US5049203A (en) * 1989-04-28 1991-09-17 Nippon Steel Corporation Method of making rare earth magnets

Family Cites Families (10)

* Cited by examiner, † Cited by third party
Publication number Priority date Publication date Assignee Title
US4767450A (en) * 1984-11-27 1988-08-30 Sumitomo Special Metals Co., Ltd. Process for producing the rare earth alloy powders
JPS62274045A (en) * 1986-05-21 1987-11-28 Inoue Japax Res Inc Manufacture of magnet
US4983232A (en) * 1987-01-06 1991-01-08 Hitachi Metals, Ltd. Anisotropic magnetic powder and magnet thereof and method of producing same
JPS6448405A (en) * 1987-08-19 1989-02-22 Mitsubishi Metal Corp Manufacture of rare earth-iron-boron magnet
CN1012477B (en) * 1987-08-19 1991-05-01 三菱金属株式会社 Rare earth-iron-boron magnet powder and process of producing same
JP2660917B2 (en) * 1987-12-03 1997-10-08 株式会社トーキン Method for producing a rare earth magnet
JPH01146308A (en) * 1987-12-03 1989-06-08 Tokin Corp Manufacture of rare-earth magnet
JPH01291407A (en) * 1988-05-19 1989-11-24 Tokin Corp Manufacture of rare earth permanent magnet
JP2569487Y2 (en) * 1988-08-22 1998-04-22 日本ワイパブレード 株式会社 Connector member of the vehicle wiper
JP2675430B2 (en) * 1989-10-12 1997-11-12 川崎製鉄株式会社 Corrosion resistant rare earth - transition metal based magnet and a production method thereof

Patent Citations (5)

* Cited by examiner, † Cited by third party
Publication number Priority date Publication date Assignee Title
JPS6181603A (en) * 1984-09-04 1986-04-25 Tohoku Metal Ind Ltd Preparation of rare earth magnet
JPS62102504A (en) * 1985-10-29 1987-05-13 Namiki Precision Jewel Co Ltd Manufacture of resin bond permanent magnet
US5011552A (en) * 1986-09-16 1991-04-30 Tokin Corporation Method for producing a rare earth metal-iron-boron permanent magnet by use of a rapidly-quenched alloy powder
US4975213A (en) * 1988-01-19 1990-12-04 Kabushiki Kaisha Toshiba Resin-bonded rare earth-iron-boron magnet
US5049203A (en) * 1989-04-28 1991-09-17 Nippon Steel Corporation Method of making rare earth magnets

Cited By (13)

* Cited by examiner, † Cited by third party
Publication number Priority date Publication date Assignee Title
US6045629A (en) * 1995-07-21 2000-04-04 Showa Denko K.K. Alloy used for production of a rare-earth magnet and method for producing the same
US5906622A (en) * 1997-04-29 1999-05-25 Lippitt; Robert G. Positively expanded and retracted medical extractor
EP1033415A1 (en) * 1998-08-28 2000-09-06 Showa Denko Kabushiki Kaisha Alloy for use in preparation of r-t-b-based sintered magnet and process for preparing r-t-b-based sintered magnet
EP1033415A4 (en) * 1998-08-28 2001-04-04 Showa Denko Kk Alloy for use in preparation of r-t-b-based sintered magnet and process for preparing r-t-b-based sintered magnet
US20040050454A1 (en) * 2001-01-30 2004-03-18 Takao Sekino Method for preparation of permanent magnet
US7244318B2 (en) * 2001-01-30 2007-07-17 Neomax Co., Ltd. Method for preparation of permanent magnet
US6676668B2 (en) 2001-12-12 2004-01-13 C.R. Baed Articulating stone basket
US20040133213A1 (en) * 2001-12-12 2004-07-08 Demetrius Bagley Articulating stone basket
US9044834B2 (en) 2013-06-17 2015-06-02 Urban Mining Technology Company Magnet recycling to create Nd—Fe—B magnets with improved or restored magnetic performance
US9067284B2 (en) 2013-06-17 2015-06-30 Urban Mining Technology Company, Llc Magnet recycling to create Nd—Fe—B magnets with improved or restored magnetic performance
US9095940B2 (en) 2013-06-17 2015-08-04 Miha Zakotnik Harvesting apparatus for magnet recycling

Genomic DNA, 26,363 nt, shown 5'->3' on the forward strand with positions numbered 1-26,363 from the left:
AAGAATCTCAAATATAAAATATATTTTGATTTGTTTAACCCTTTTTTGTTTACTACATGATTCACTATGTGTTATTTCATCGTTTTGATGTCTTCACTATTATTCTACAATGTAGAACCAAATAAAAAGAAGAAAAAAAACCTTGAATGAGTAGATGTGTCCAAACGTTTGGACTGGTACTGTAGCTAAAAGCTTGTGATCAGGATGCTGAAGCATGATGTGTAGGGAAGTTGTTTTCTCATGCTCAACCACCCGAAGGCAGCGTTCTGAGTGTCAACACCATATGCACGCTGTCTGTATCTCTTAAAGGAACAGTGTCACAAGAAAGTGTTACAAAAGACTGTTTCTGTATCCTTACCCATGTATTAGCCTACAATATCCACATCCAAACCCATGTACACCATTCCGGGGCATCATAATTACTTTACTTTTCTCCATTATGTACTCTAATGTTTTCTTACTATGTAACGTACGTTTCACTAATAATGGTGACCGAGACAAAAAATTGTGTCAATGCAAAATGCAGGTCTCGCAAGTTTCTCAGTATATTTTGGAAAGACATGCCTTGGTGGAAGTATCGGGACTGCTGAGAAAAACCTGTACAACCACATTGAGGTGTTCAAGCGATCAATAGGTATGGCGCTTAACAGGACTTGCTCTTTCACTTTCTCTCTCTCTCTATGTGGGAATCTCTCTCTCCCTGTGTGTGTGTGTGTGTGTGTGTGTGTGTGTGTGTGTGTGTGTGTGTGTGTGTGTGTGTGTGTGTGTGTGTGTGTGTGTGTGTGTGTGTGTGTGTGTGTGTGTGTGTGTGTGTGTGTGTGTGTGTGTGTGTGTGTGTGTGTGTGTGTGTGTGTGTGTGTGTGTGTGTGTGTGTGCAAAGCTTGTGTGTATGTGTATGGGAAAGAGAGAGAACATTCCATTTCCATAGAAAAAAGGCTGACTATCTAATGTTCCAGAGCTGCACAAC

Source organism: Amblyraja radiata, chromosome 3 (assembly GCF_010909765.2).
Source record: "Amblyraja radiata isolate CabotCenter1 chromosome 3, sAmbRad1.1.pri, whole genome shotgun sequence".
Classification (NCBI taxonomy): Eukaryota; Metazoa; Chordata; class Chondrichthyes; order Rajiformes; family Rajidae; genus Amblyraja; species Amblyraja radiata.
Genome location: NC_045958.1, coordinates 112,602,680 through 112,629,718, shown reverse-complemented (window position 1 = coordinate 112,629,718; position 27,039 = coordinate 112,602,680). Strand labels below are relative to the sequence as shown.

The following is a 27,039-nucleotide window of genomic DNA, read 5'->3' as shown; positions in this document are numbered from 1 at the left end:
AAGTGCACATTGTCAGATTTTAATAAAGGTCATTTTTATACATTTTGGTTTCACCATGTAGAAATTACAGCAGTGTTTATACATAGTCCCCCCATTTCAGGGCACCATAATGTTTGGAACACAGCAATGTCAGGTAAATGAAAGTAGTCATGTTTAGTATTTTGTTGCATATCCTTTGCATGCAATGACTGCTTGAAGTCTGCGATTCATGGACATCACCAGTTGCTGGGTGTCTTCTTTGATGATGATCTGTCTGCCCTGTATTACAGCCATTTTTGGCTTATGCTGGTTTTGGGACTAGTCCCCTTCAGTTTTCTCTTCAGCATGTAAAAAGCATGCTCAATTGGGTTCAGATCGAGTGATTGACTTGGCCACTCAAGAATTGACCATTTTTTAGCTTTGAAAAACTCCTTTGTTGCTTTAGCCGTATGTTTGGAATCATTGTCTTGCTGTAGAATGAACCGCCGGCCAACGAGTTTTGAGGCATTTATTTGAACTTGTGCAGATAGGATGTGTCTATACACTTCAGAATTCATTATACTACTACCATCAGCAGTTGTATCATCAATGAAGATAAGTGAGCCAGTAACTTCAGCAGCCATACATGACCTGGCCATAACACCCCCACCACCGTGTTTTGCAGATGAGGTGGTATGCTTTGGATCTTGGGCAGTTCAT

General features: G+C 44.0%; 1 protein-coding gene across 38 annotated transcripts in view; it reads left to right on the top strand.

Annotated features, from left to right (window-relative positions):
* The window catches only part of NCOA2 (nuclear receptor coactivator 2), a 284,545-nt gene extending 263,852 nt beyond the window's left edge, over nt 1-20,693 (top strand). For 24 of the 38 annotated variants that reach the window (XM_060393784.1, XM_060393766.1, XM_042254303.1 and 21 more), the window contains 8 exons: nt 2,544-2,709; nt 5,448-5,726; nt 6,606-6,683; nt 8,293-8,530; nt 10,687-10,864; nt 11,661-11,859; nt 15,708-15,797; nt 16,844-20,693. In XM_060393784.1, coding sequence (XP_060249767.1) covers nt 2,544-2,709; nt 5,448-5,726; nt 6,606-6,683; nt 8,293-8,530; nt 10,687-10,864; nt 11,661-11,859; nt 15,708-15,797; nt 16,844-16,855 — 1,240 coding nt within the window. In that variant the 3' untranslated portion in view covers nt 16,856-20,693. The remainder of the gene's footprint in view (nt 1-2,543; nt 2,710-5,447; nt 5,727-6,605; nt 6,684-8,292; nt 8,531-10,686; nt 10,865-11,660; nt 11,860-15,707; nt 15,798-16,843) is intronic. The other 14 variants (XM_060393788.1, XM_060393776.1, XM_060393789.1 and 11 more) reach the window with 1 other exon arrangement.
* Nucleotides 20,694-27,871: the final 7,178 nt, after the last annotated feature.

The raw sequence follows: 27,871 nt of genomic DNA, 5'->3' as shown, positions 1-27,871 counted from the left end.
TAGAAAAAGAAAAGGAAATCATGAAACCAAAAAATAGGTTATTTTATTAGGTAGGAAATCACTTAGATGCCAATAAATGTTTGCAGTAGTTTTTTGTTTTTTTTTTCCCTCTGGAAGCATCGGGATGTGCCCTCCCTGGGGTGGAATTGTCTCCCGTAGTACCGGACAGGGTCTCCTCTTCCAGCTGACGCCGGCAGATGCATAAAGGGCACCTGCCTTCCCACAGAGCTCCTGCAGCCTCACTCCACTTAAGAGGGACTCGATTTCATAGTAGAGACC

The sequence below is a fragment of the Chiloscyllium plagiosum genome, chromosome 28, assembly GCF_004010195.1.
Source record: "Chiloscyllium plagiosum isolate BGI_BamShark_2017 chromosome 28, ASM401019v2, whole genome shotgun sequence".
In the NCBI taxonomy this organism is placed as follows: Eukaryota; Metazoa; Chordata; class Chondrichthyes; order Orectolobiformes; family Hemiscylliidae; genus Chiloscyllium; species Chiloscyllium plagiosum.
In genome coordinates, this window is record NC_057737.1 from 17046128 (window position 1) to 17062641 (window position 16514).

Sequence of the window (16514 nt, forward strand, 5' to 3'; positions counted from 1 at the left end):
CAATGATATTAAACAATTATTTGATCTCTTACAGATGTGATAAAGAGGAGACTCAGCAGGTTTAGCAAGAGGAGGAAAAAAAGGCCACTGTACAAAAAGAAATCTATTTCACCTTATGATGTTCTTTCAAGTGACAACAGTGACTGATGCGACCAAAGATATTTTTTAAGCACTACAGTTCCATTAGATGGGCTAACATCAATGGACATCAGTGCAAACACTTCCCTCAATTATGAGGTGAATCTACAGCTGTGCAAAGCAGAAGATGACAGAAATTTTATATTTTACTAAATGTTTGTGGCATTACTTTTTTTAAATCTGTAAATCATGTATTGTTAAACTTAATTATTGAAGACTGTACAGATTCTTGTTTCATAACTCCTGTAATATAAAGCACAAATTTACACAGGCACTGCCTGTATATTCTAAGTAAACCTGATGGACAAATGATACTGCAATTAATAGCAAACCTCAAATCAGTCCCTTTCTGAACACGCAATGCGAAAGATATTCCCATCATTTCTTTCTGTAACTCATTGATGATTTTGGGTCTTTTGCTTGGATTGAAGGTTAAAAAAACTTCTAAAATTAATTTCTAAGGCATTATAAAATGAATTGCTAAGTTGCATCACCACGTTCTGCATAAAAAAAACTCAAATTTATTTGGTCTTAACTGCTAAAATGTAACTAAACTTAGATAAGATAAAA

US9144865B2 (en) 2013-06-17 2015-09-29 Urban Mining Technology Company Mixing apparatus for magnet recycling
US9336932B1 (en) 2014-08-15 2016-05-10 Urban Mining Company Grain boundary engineering

Also Published As

Publication number Publication date Type
DE69320084D1 (en) 1998-09-10 grant
EP0561650A2 (en) 1993-09-22 application
CN1082963A (en) 1994-03-02 application
EP0561650A3 (en) 1993-12-01 application
EP0561650B1 (en) 1998-08-05 grant
DE69320084T2 (en) 1999-03-18 grant
CN1070634C (en) 2001-09-05 grant

Similar Documents

Publication Publication Date Title
US4792368A (en) Magnetic materials and permanent magnets
US5022939A (en) Permanent magnets
US4770702A (en) Process for producing the rare earth alloy powders
US4981532A (en) Rare earth-iron-boron magnet powder and process of producing same
US20040000359A1 (en) Rare earth magnet, method for manufacturing the same, and motor using rare earth magnet
US5228930A (en) Rare earth permanent magnet power, method for producing same and bonded magnet
EP0126179B1 (en) Process for producing permanent magnet materials
US5750044A (en) Magnet and bonded magnet
US4664724A (en) Permanent magnetic alloy and method of manufacturing the same
US4767474A (en) Isotropic magnets and process for producing same
US4684406A (en) Permanent magnet materials
US20060213583A1 (en) Rare earth permanent magnet
US7175718B2 (en) Rare earth element permanent magnet material
US5788782A (en) R-FE-B permanent magnet materials and process of producing the same
US5658396A (en) Magnetic material
EP0302395A1 (en) Permanent magnets
US5034146A (en) Rare earth-based permanent magnet
US6527874B2 (en) Rare earth magnet and method for making same
US3947295A (en) Hard magnetic material
US5858123A (en) Rare earth permanent magnet and method for producing the same
US20060213584A1 (en) Rare earth permanent magnet
US4840684A (en) Isotropic permanent magnets and process for producing same
US4826546A (en) Process for producing permanent magnets and products thereof
EP1164599A2 (en) R-Fe-B base permanent magnet materials
US20090019969A1 (en) R-t-b system sintered magnet

Legal Events

Date Code Title Description
AS Assignment

Owner name: SUMITOMO SPECIAL METALS CO., LTD., JAPAN

Free format text: ASSIGNMENT OF ASSIGNORS INTEREST;ASSIGNORS:KANEKO, YUJI;TOKUHARA, HIROKI;REEL/FRAME:007169/0859

Effective date: 19930308

FPAY Fee payment

Year of fee payment: 4

FPAY Fee payment

Year of fee payment: 8

FPAY Fee payment

Year of fee payment: 12

AS Assignment

Free format text: CHANGE OF NAME;ASSIGNOR:SUMITOMO SPECIAL METALS CO., LTD.;REEL/FRAME:024982/0957

Owner name: HITACHI METALS, LTD., JAPAN

Effective date: 20071003